A salad to die for – UK chef makes embarrassing blunder

Posted by Daniel Palmer on 6th August 2008

UK celebrity chef Antony Worrall Thompson has made an embarrassing mistake with the recommendation in a magazine that Henbane would make a great addition to a summertime meal. The only problem is that Henbane can potentially be deadly.

There was plenty of the product locally, it would be a “tasty addition to salads”, and it was used by the ancient Greeks as an anaesthetic, Mr Worrall Thompson reported. Unfortunately, he had confused the plant with another of a similar name, as Henbane is toxic and can lead to hallucinations, vomiting and, in extreme circumstances, death. Although, like many poisons, in very small doses it can serve medicinal purposes.

Henbane has not been immune from the public spotlight over the centuries, with infamous criminal Dr Crippen reportedly using an extract of the plant to kill his wife in 1910, while in Shakespeare’s revered play Hamlet, Claudius uses a potion containing the drug to kill the King. The popular opinion is that the “juice of cursed hebenon”, as outlined by Shakespeare, is in fact Henbane.

The magazine, Healthy & Organic Living, and Worrall Thompson have since issued warnings not to purchase or consume Henbane. “Some of you may be aware that I conducted an interview with Healthy & Organic Living magazine (August 2008) within which I mistakenly identified Henbane as a herb I have previously used in salads. This is incorrect. Please DO NOT seek out Henbane. I meant to identify the herb FAT HEN,” Mr Worrall Thompson said. “Henbane is poisonous and you should not consume it in any way. It is of course rather an embarrassing mix up but I am glad to say that there have been no reports of any casualties. Please do accept my sincere apologies.”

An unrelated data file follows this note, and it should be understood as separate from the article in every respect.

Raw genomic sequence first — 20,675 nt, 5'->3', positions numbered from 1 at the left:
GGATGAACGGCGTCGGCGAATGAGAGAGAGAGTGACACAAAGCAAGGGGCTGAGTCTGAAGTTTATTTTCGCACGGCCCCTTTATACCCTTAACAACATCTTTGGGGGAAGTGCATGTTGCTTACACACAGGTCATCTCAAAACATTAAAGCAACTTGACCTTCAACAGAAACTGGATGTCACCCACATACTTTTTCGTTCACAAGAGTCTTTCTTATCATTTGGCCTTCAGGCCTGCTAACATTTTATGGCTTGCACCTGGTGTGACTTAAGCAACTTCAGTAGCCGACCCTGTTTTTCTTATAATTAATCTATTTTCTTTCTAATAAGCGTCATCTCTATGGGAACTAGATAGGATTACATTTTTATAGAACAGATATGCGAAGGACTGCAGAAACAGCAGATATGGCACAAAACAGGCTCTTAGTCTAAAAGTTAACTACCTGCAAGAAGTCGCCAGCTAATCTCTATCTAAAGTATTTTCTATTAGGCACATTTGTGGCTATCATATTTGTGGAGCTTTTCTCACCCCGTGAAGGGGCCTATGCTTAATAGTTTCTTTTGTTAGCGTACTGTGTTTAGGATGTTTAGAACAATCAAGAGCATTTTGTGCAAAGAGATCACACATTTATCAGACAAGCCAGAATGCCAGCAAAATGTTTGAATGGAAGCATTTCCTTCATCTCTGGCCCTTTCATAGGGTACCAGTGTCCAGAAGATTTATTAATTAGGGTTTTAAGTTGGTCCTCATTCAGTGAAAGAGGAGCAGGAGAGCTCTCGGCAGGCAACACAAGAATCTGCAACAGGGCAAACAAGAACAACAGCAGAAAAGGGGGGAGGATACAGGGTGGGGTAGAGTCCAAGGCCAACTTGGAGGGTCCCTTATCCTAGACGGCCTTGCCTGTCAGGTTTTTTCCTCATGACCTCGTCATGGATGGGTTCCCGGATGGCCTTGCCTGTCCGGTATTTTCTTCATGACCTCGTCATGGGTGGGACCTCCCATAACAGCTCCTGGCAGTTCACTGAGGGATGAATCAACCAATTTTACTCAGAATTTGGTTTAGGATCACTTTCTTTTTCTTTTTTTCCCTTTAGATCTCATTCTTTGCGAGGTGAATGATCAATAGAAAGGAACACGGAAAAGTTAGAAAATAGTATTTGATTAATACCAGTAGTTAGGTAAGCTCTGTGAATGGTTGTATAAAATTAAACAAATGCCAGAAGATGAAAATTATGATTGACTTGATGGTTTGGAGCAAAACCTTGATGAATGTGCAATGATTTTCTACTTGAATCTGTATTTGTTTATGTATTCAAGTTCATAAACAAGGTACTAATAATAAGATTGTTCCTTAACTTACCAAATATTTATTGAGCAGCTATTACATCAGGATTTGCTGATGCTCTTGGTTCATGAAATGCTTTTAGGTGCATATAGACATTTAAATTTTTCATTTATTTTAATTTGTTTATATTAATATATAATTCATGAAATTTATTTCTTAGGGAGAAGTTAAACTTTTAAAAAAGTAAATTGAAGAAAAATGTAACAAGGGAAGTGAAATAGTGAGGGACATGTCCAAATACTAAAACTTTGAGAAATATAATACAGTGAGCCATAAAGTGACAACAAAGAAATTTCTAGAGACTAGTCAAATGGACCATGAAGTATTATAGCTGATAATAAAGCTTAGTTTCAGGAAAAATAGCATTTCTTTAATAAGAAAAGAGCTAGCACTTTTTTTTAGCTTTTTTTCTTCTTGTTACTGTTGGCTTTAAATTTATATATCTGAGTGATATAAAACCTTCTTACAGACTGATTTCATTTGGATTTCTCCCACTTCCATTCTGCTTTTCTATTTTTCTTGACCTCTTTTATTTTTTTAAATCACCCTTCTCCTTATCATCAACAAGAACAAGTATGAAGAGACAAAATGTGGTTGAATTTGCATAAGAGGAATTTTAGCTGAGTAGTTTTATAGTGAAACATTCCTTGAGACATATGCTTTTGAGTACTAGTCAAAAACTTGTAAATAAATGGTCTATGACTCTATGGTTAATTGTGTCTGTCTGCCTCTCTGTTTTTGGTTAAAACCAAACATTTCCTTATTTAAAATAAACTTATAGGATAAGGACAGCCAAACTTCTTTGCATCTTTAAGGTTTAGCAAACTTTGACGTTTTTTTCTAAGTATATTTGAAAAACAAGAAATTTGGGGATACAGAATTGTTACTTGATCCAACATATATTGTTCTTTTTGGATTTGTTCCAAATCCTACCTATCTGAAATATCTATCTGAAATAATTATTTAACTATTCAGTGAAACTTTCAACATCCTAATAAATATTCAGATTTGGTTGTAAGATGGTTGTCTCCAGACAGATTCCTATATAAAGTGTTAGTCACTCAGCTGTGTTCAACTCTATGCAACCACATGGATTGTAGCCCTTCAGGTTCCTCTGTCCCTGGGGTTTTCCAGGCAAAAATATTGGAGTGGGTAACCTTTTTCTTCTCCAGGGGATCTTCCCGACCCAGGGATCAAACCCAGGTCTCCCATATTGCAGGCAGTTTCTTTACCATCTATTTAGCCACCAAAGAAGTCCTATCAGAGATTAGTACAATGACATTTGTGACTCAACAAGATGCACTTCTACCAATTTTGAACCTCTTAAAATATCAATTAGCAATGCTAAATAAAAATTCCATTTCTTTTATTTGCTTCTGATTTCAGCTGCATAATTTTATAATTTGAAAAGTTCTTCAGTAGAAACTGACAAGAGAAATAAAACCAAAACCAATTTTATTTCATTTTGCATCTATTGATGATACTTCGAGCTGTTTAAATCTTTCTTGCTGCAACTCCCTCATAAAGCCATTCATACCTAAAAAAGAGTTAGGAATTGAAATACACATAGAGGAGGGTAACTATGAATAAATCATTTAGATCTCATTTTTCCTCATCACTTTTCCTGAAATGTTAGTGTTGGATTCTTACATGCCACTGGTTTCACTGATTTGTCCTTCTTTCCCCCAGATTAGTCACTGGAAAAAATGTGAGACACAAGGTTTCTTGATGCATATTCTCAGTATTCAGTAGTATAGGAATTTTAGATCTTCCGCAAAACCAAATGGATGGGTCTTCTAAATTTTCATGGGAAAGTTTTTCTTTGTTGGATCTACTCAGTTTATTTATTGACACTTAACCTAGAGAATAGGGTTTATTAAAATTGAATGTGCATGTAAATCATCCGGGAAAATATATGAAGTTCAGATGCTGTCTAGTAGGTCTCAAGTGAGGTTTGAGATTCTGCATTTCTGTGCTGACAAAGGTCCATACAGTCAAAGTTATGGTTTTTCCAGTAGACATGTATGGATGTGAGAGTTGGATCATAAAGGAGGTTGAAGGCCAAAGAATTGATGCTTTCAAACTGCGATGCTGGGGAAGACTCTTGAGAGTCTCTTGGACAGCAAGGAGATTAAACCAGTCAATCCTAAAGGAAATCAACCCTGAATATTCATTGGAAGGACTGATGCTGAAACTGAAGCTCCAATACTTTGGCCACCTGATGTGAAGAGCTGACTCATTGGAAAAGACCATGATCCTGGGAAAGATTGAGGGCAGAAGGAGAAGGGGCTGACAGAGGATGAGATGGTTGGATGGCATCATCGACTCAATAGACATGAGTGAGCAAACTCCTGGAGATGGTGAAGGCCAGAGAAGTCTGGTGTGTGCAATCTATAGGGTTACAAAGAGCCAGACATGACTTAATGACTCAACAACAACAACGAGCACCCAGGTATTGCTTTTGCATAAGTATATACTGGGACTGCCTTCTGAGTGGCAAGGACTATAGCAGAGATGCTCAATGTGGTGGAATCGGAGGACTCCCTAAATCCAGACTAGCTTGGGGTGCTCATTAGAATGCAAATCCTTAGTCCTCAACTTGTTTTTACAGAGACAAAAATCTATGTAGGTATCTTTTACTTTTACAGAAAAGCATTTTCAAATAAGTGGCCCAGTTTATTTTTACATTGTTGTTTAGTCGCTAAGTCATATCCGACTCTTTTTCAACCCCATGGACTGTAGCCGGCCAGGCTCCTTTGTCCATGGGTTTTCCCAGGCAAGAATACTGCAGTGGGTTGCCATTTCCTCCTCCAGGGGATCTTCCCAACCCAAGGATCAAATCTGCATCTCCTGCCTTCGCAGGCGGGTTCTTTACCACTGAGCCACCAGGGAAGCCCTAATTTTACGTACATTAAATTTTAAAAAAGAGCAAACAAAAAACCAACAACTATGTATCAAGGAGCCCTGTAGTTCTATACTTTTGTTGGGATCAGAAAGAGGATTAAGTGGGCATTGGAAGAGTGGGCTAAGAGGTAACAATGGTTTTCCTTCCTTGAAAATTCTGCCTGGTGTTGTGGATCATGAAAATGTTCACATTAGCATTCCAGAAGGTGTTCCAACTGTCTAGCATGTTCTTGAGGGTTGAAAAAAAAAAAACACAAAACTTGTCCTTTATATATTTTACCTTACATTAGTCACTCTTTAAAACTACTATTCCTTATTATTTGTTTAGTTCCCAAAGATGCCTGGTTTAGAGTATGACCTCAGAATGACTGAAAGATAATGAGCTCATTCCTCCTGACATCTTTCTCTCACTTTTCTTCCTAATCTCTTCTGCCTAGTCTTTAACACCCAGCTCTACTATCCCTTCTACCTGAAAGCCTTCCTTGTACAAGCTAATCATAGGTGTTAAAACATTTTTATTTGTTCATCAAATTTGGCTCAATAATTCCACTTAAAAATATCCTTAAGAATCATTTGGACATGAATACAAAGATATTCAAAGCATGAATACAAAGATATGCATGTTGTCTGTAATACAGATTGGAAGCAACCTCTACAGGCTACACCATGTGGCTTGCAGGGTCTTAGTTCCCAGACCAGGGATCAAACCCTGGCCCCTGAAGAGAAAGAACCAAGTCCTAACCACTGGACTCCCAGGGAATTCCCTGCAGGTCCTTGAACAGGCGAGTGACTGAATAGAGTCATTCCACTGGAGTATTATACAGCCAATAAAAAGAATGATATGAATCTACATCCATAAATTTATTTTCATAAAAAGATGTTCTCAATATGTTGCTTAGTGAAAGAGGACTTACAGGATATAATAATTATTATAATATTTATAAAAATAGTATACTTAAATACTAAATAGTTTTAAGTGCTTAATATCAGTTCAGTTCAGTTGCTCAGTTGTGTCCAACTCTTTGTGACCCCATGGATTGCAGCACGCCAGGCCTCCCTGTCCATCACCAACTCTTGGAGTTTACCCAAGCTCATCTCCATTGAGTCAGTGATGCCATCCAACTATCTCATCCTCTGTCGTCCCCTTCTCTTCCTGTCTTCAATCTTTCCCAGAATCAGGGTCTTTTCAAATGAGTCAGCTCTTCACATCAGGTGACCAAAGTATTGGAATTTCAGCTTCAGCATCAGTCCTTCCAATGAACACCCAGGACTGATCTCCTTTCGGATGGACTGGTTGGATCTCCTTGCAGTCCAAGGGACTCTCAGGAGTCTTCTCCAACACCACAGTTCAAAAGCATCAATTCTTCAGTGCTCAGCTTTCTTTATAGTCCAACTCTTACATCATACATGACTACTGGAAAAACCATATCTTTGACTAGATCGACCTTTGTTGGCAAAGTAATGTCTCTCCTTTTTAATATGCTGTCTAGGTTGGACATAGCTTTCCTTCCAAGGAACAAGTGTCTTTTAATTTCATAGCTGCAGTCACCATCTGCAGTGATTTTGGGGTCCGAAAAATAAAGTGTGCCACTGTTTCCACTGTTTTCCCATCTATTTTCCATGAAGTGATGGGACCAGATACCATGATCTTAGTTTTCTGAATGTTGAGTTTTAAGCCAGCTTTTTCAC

One of an increasing number of chefs to turn their name into a brand, Worrall Thompson operates six UK restaurants as well as making numerous appearances on television and radio shows.

Worrall Thompson was right about one thing, the ancient Greeks did utilise the power of Henbane it – only it was used as arrow poison. It was, admittedly, once used in Eurasia as part of anesthetic potions.